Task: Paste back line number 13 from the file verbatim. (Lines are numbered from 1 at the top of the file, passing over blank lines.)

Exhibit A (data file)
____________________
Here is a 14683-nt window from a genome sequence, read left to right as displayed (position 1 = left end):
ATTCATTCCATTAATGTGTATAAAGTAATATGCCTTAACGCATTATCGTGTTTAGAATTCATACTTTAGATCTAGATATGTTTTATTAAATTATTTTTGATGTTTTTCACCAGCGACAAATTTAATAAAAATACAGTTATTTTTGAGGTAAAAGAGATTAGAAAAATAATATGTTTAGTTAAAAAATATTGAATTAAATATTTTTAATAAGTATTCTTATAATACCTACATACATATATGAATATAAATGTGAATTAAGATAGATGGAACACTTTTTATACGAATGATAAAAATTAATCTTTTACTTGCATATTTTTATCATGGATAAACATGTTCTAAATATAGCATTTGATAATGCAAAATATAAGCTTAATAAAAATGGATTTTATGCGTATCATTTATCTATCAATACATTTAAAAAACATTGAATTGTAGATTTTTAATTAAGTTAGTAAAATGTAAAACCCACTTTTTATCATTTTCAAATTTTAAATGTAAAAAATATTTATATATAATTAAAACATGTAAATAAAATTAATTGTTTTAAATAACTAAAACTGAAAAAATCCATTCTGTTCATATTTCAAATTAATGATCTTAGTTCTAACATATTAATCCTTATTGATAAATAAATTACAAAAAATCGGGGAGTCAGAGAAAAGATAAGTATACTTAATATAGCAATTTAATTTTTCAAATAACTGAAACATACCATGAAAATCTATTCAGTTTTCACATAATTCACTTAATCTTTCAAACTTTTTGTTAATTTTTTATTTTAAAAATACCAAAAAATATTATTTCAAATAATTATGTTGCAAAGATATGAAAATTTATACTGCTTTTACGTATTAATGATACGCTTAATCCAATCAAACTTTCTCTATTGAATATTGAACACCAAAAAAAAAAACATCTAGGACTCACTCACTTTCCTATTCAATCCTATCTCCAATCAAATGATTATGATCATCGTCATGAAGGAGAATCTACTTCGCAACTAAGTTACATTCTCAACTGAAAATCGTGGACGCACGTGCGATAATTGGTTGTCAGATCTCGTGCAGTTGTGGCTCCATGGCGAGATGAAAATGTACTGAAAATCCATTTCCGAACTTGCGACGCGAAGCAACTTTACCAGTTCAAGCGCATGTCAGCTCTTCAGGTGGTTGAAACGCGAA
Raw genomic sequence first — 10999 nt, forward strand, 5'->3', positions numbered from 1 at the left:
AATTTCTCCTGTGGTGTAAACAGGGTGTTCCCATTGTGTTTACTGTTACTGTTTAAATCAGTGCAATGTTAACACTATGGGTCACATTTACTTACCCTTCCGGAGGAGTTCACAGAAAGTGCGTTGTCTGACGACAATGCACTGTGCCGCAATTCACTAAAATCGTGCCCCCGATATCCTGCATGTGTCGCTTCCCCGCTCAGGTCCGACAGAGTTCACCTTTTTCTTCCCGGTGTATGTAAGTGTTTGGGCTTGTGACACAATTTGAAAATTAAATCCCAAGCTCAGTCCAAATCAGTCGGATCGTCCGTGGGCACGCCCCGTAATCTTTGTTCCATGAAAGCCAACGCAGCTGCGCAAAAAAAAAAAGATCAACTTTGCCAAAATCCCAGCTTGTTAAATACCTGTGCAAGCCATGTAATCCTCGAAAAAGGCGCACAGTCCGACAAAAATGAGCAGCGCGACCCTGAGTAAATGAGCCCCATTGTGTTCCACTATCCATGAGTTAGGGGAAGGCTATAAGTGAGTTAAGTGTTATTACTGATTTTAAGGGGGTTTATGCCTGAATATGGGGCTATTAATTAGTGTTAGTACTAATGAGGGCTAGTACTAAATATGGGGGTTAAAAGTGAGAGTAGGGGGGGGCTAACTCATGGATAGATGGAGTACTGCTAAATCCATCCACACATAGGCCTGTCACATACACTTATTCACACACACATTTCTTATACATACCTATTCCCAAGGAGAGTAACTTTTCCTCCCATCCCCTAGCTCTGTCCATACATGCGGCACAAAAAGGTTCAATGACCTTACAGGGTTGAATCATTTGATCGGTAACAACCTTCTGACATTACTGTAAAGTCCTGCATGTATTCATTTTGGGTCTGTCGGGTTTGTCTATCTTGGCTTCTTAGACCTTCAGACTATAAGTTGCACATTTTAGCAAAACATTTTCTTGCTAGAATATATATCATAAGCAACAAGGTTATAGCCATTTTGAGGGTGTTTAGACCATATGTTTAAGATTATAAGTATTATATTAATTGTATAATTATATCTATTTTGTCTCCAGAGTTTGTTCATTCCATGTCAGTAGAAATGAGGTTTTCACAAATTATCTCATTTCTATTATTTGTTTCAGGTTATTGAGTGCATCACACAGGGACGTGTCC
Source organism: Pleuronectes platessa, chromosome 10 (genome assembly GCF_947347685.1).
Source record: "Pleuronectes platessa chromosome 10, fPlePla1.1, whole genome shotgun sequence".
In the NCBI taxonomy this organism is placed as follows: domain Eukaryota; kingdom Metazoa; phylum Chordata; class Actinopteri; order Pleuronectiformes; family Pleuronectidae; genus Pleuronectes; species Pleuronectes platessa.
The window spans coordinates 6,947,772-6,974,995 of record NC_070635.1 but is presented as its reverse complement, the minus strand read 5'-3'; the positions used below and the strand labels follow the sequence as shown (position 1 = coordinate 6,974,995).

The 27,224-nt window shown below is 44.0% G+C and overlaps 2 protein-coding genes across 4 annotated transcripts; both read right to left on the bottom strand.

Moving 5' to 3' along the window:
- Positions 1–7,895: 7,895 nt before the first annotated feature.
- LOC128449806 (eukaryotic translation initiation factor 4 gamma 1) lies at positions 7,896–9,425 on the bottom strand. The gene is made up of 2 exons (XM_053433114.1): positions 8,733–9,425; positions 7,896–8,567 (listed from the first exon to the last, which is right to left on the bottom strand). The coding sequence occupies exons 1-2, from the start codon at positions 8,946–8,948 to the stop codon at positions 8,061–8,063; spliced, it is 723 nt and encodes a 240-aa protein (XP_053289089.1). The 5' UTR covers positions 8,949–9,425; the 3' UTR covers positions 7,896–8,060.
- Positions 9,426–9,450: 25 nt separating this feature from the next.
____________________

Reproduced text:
- Positions 9,426–9,450: 25 nt separating this feature from the next.